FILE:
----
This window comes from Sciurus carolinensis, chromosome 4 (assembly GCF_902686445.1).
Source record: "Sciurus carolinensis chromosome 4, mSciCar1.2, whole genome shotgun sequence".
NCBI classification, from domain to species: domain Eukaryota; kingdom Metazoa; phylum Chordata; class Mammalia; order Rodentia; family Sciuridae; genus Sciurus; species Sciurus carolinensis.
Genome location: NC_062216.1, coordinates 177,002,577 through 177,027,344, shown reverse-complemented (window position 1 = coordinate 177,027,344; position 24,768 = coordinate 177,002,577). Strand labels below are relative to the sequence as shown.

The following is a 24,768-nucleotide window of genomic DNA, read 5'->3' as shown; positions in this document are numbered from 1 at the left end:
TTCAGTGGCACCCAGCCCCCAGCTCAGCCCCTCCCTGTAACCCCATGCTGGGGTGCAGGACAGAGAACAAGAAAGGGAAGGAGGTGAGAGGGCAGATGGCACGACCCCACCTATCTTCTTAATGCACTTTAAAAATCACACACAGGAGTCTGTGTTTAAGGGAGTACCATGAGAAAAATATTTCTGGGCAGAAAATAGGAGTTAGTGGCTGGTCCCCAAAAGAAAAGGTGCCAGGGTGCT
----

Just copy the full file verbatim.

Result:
This window comes from Sciurus carolinensis, chromosome 4 (assembly GCF_902686445.1).
Source record: "Sciurus carolinensis chromosome 4, mSciCar1.2, whole genome shotgun sequence".
NCBI classification, from domain to species: domain Eukaryota; kingdom Metazoa; phylum Chordata; class Mammalia; order Rodentia; family Sciuridae; genus Sciurus; species Sciurus carolinensis.
Genome location: NC_062216.1, coordinates 177,002,577 through 177,027,344, shown reverse-complemented (window position 1 = coordinate 177,027,344; position 24,768 = coordinate 177,002,577). Strand labels below are relative to the sequence as shown.

The following is a 24,768-nucleotide window of genomic DNA, read 5'->3' as shown; positions in this document are numbered from 1 at the left end:
TTCAGTGGCACCCAGCCCCCAGCTCAGCCCCTCCCTGTAACCCCATGCTGGGGTGCAGGACAGAGAACAAGAAAGGGAAGGAGGTGAGAGGGCAGATGGCACGACCCCACCTATCTTCTTAATGCACTTTAAAAATCACACACAGGAGTCTGTGTTTAAGGGAGTACCATGAGAAAAATATTTCTGGGCAGAAAATAGGAGTTAGTGGCTGGTCCCCAAAAGAAAAGGTGCCAGGGTGCT